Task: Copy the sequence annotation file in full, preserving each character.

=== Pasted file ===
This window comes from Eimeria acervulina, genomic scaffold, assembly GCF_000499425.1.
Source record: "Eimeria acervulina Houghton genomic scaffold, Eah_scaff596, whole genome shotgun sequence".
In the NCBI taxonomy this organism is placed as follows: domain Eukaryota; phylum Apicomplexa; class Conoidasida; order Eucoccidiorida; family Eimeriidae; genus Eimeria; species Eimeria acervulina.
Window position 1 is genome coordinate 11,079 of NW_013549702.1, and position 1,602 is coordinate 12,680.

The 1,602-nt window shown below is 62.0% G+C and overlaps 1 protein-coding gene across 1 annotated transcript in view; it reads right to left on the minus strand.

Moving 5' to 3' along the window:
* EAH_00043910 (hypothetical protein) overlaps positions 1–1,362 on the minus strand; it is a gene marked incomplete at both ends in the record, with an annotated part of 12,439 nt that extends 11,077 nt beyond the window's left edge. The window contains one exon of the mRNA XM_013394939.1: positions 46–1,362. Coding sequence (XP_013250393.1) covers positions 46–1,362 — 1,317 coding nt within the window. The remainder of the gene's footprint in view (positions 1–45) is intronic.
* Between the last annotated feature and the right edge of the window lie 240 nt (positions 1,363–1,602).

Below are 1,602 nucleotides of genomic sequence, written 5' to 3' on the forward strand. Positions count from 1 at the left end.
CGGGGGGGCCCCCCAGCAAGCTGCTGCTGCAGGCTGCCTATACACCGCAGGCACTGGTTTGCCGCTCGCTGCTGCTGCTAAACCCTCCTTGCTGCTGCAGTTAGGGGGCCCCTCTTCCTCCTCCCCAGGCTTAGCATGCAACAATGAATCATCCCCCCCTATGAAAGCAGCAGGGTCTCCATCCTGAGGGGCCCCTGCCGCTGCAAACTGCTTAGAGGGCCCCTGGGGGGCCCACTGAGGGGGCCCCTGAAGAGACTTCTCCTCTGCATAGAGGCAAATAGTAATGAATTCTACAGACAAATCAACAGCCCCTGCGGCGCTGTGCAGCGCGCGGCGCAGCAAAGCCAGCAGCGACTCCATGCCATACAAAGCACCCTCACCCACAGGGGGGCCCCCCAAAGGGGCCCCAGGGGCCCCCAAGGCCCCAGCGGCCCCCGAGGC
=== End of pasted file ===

This window comes from Eimeria acervulina, genomic scaffold, assembly GCF_000499425.1.
Source record: "Eimeria acervulina Houghton genomic scaffold, Eah_scaff596, whole genome shotgun sequence".
In the NCBI taxonomy this organism is placed as follows: domain Eukaryota; phylum Apicomplexa; class Conoidasida; order Eucoccidiorida; family Eimeriidae; genus Eimeria; species Eimeria acervulina.
Window position 1 is genome coordinate 11,079 of NW_013549702.1, and position 1,602 is coordinate 12,680.

The 1,602-nt window shown below is 62.0% G+C and overlaps 1 protein-coding gene across 1 annotated transcript in view; it reads right to left on the minus strand.

Moving 5' to 3' along the window:
* EAH_00043910 (hypothetical protein) overlaps positions 1–1,362 on the minus strand; it is a gene marked incomplete at both ends in the record, with an annotated part of 12,439 nt that extends 11,077 nt beyond the window's left edge. The window contains one exon of the mRNA XM_013394939.1: positions 46–1,362. Coding sequence (XP_013250393.1) covers positions 46–1,362 — 1,317 coding nt within the window. The remainder of the gene's footprint in view (positions 1–45) is intronic.
* Between the last annotated feature and the right edge of the window lie 240 nt (positions 1,363–1,602).

Below are 1,602 nucleotides of genomic sequence, written 5' to 3' on the forward strand. Positions count from 1 at the left end.
CGGGGGGGCCCCCCAGCAAGCTGCTGCTGCAGGCTGCCTATACACCGCAGGCACTGGTTTGCCGCTCGCTGCTGCTGCTAAACCCTCCTTGCTGCTGCAGTTAGGGGGCCCCTCTTCCTCCTCCCCAGGCTTAGCATGCAACAATGAATCATCCCCCCCTATGAAAGCAGCAGGGTCTCCATCCTGAGGGGCCCCTGCCGCTGCAAACTGCTTAGAGGGCCCCTGGGGGGCCCACTGAGGGGGCCCCTGAAGAGACTTCTCCTCTGCATAGAGGCAAATAGTAATGAATTCTACAGACAAATCAACAGCCCCTGCGGCGCTGTGCAGCGCGCGGCGCAGCAAAGCCAGCAGCGACTCCATGCCATACAAAGCACCCTCACCCACAGGGGGGCCCCCCAAAGGGGCCCCAGGGGCCCCCAAGGCCCCAGCGGCCCCCGAGGC